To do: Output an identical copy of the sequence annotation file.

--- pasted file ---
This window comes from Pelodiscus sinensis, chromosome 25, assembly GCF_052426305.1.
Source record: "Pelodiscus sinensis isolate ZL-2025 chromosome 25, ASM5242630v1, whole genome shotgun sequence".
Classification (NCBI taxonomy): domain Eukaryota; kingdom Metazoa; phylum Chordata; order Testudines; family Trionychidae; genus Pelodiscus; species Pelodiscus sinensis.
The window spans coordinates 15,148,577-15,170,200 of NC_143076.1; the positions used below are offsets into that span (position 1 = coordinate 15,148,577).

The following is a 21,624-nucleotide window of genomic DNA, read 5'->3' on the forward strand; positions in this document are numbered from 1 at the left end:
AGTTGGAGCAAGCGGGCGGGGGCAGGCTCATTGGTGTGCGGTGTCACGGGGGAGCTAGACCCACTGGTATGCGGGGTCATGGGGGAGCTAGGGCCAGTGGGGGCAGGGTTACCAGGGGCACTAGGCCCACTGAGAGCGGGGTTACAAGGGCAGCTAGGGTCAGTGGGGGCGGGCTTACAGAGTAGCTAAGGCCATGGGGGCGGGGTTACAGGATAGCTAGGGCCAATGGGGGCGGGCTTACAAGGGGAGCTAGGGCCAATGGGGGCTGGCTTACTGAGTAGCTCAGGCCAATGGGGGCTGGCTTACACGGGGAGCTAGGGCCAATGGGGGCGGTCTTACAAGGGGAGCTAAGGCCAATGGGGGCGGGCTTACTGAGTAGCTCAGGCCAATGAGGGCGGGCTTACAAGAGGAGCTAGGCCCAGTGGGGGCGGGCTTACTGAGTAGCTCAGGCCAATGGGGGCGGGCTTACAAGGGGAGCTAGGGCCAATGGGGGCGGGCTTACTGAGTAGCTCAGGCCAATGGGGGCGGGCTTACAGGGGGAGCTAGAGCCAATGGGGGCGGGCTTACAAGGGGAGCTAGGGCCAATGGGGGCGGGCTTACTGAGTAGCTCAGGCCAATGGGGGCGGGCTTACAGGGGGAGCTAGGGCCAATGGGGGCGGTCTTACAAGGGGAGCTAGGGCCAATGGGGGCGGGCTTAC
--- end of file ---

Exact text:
This window comes from Pelodiscus sinensis, chromosome 25, assembly GCF_052426305.1.
Source record: "Pelodiscus sinensis isolate ZL-2025 chromosome 25, ASM5242630v1, whole genome shotgun sequence".
Classification (NCBI taxonomy): domain Eukaryota; kingdom Metazoa; phylum Chordata; order Testudines; family Trionychidae; genus Pelodiscus; species Pelodiscus sinensis.
The window spans coordinates 15,148,577-15,170,200 of NC_143076.1; the positions used below are offsets into that span (position 1 = coordinate 15,148,577).

The following is a 21,624-nucleotide window of genomic DNA, read 5'->3' on the forward strand; positions in this document are numbered from 1 at the left end:
AGTTGGAGCAAGCGGGCGGGGGCAGGCTCATTGGTGTGCGGTGTCACGGGGGAGCTAGACCCACTGGTATGCGGGGTCATGGGGGAGCTAGGGCCAGTGGGGGCAGGGTTACCAGGGGCACTAGGCCCACTGAGAGCGGGGTTACAAGGGCAGCTAGGGTCAGTGGGGGCGGGCTTACAGAGTAGCTAAGGCCATGGGGGCGGGGTTACAGGATAGCTAGGGCCAATGGGGGCGGGCTTACAAGGGGAGCTAGGGCCAATGGGGGCTGGCTTACTGAGTAGCTCAGGCCAATGGGGGCTGGCTTACACGGGGAGCTAGGGCCAATGGGGGCGGTCTTACAAGGGGAGCTAAGGCCAATGGGGGCGGGCTTACTGAGTAGCTCAGGCCAATGAGGGCGGGCTTACAAGAGGAGCTAGGCCCAGTGGGGGCGGGCTTACTGAGTAGCTCAGGCCAATGGGGGCGGGCTTACAAGGGGAGCTAGGGCCAATGGGGGCGGGCTTACTGAGTAGCTCAGGCCAATGGGGGCGGGCTTACAGGGGGAGCTAGAGCCAATGGGGGCGGGCTTACAAGGGGAGCTAGGGCCAATGGGGGCGGGCTTACTGAGTAGCTCAGGCCAATGGGGGCGGGCTTACAGGGGGAGCTAGGGCCAATGGGGGCGGTCTTACAAGGGGAGCTAGGGCCAATGGGGGCGGGCTTAC